ANC chief whip Stone Sizani addresses the media on the public protector’s Nkandla report, in Cape Town on Wednesday. Picture: TREVOR SAMSON
Stone Sizani. Picture: TREVOR SAMSON

EARLY indications that the Nkandla controversy may yet divide the governing African National Congress (ANC) emerged on Wednesday as former and current party leaders engaged in a war of words.

The clash has been sparked by last week’s findings that President Jacob Zuma benefited unduly from the R246m of state money spent on "security" at his private residence at Nkandla, in northern KwaZulu-Natal.

Former intelligence minister Ronnie Kasrils said his conscience moved him to speak out against the maladministration, corruption and scandals troubling the ANC ahead of the May 7 elections.

But Mr Zuma’s supporters seemed to have turned a blind eye to the criticism. A group of ANC-aligned KwaZulu-Natal lawyers, prosecutors and trade unions on Wednesday instructed a Durban-based law firm to file papers in the high court in Durban, asking for Public Protector Thuli Madonsela’s Nkandla report to be set aside.

The ANC parliamentary caucus ratcheted up pressure on Ms Madonsela, saying it respected her work but she was failing in her legal mandate and came perilously close to political posturing.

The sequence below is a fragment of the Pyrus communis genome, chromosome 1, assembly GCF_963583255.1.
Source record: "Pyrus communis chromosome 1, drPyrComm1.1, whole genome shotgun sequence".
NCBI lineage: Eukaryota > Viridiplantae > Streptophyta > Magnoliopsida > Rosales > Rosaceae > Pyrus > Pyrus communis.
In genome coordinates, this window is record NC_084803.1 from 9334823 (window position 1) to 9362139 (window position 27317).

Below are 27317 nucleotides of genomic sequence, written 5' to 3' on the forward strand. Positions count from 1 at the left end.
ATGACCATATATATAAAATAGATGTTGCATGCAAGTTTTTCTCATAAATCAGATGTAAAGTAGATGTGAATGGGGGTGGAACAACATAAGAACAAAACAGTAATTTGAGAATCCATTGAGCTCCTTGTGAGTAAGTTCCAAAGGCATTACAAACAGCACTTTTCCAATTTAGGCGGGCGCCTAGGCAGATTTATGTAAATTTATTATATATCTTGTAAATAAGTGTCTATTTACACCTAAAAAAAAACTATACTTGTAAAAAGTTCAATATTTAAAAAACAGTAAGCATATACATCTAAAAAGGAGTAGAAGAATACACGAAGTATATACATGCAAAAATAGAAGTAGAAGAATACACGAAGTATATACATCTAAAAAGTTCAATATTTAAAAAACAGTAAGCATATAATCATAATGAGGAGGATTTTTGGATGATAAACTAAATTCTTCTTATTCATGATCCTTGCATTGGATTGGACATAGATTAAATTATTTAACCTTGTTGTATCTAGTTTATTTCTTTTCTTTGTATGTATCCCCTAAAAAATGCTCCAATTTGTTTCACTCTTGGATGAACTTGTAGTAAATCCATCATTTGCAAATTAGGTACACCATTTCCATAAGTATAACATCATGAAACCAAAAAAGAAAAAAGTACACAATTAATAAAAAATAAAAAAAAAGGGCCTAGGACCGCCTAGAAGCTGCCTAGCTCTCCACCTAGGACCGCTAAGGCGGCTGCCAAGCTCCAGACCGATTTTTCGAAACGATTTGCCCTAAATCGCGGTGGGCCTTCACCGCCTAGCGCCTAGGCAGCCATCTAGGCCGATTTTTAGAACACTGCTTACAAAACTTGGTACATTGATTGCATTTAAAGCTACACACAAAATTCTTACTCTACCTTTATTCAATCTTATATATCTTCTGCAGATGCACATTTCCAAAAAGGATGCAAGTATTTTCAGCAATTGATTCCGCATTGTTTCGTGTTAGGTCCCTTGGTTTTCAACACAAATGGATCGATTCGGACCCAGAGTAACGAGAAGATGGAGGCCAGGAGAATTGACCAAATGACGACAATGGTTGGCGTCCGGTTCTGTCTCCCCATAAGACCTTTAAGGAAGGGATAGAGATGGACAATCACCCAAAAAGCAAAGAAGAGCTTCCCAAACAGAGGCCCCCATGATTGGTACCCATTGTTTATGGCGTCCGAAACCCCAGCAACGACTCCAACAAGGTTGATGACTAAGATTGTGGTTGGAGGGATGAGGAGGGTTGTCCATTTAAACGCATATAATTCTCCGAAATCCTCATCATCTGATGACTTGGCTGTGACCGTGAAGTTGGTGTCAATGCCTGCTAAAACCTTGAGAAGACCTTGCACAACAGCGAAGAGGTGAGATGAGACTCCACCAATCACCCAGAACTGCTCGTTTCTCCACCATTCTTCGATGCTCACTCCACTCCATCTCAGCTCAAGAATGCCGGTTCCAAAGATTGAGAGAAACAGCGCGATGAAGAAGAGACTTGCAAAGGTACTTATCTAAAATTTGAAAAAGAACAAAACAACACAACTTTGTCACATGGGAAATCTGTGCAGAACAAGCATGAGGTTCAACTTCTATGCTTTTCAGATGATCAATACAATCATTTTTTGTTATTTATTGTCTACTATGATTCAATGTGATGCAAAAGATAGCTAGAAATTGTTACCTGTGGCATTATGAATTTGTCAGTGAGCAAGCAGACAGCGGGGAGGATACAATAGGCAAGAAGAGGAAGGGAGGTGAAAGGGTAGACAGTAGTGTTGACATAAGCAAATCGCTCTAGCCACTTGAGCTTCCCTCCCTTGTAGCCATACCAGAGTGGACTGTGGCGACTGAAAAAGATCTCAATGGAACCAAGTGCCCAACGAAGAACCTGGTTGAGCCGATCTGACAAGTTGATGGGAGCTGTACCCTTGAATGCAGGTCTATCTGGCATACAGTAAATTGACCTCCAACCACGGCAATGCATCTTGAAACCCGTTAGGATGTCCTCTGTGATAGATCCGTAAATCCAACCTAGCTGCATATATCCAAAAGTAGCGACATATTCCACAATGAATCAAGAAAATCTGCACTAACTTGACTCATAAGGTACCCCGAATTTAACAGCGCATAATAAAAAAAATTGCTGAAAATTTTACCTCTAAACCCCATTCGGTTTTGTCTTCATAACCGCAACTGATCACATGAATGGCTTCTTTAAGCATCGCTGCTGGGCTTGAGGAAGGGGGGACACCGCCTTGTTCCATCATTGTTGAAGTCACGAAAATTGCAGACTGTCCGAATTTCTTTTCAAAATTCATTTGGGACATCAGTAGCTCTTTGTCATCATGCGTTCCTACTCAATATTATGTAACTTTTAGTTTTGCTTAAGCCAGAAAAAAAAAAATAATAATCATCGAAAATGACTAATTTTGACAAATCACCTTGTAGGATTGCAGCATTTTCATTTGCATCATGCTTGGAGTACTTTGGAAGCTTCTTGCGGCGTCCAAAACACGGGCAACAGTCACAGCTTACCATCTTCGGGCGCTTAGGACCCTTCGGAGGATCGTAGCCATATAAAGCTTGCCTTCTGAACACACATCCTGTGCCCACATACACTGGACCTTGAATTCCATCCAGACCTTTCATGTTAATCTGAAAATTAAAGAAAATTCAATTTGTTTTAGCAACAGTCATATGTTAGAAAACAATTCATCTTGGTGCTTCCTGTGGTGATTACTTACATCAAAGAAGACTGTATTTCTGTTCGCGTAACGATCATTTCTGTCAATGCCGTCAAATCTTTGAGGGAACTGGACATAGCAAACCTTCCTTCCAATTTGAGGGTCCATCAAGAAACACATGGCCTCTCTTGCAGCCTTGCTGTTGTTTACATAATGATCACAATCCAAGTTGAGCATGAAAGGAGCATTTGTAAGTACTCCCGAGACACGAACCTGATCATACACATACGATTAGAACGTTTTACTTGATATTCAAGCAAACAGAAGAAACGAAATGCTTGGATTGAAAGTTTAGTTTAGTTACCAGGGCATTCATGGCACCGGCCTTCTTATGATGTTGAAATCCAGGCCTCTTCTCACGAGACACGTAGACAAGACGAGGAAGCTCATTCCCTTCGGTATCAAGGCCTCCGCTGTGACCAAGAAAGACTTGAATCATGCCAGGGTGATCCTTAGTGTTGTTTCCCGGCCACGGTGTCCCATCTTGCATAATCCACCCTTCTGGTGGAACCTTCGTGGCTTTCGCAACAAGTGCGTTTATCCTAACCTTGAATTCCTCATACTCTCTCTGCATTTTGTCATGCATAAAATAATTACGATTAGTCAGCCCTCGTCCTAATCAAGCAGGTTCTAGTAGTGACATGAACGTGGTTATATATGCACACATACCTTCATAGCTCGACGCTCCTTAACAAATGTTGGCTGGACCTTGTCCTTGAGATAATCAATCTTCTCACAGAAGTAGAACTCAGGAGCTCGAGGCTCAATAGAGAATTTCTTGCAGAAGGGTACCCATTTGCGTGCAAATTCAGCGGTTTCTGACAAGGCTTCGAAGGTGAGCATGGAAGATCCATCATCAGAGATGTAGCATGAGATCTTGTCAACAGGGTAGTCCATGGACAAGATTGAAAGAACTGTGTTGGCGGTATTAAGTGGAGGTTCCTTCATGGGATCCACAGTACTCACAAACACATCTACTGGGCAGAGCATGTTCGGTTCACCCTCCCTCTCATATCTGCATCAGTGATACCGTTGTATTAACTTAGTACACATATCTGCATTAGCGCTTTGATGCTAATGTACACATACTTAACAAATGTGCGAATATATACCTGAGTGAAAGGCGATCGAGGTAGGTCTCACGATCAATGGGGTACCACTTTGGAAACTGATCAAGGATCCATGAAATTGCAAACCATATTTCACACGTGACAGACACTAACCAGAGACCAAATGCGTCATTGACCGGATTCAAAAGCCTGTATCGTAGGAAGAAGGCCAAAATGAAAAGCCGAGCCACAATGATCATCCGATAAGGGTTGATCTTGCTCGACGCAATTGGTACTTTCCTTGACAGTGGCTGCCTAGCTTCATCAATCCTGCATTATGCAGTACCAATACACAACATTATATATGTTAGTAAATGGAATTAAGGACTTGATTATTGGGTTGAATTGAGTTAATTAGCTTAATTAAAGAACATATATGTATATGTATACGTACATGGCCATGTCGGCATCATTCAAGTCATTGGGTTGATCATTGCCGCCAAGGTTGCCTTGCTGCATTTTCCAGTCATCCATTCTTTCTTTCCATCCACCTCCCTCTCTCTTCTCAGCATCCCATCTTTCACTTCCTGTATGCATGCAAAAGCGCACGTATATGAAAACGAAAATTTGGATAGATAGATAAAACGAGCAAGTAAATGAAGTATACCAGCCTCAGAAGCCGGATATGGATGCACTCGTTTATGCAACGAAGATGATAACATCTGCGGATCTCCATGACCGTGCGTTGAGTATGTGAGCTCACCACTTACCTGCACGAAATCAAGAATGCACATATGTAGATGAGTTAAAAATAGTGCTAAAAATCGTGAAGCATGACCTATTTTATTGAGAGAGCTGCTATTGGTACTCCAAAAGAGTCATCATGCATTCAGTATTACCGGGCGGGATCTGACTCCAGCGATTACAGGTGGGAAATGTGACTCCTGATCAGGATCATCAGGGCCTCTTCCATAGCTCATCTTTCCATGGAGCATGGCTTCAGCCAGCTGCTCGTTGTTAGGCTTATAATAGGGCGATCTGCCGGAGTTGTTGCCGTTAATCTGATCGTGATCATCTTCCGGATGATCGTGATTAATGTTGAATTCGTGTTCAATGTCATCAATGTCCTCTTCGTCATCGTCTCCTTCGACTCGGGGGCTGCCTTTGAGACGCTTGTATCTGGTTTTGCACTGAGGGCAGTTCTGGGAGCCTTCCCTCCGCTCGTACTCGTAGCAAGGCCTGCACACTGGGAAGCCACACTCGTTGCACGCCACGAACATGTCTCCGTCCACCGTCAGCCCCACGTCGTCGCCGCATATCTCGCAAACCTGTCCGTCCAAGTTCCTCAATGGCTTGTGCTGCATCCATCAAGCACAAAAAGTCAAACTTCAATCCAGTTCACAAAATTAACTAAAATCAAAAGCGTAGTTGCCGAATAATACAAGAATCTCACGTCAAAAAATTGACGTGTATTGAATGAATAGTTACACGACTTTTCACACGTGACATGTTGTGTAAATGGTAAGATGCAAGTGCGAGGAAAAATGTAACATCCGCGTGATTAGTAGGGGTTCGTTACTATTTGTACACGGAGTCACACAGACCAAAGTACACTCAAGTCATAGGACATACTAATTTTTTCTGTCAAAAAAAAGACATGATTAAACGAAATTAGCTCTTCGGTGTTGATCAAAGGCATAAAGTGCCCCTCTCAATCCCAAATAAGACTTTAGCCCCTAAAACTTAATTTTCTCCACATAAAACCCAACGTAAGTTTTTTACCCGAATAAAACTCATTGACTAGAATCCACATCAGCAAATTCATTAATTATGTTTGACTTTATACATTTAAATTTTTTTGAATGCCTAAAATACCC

ANC chief whip in the National Assembly Stone Sizani, in one of the harshest statements, criticised Ms Madonsela for failing in her legal obligation to table the report in Parliament and instead reporting to the media first.

Mr Kasrils said while he may be labelled a "traitor" by some in the party, he was, on the contrary, trying to remind ANC alliance members the party "cannot go on with this state of affairs or (it) will find itself losing support".

His sentiments echoed those of his ANC colleague and former arts and culture minister Pallo Jordan in his Business Day column on Thursday that Mr Zuma’s administration was "littered with scandal".

Minister in the Presidency Trevor Manuel became the first sitting Cabinet minister to speak out emphatically on Nkandla, saying in a radio interview on Wednesday "taxpayers should not pay for a swimming pool at any individual’s house regardless who they are".

Last week Ms Madonsela released her final report on the Nkandla project, finding that Mr Zuma benefited "unduly" from the project. Ms Madonsela recommended that Mr Zuma pay back a portion of the millions spent in building a swimming pool, an amphitheatre, a cattle kraal and a chicken run, since she could not find that these were reasonable security measures.

On Tuesday, former president Thabo Mbeki weighed in, saying it was "worrying" and a poor reflection on the quality of the leadership the country needed to face future challenges. Both Mr Manuel and Mr Kasrils are seen to be close to Mr Mbeki, who was defeated by Mr Zuma for the position of ANC president in Polokwane in 2007.

Mr Mantashe had reportedly said earlier this month Mr Manuel behaved like "a free agent" when he defended Ms Madonsela from attacks from within the ANC and its alliance partners ahead of the Nkandla report. He likened Mr Manuel to Mr Kasrils and another former minister, Jay Naidoo.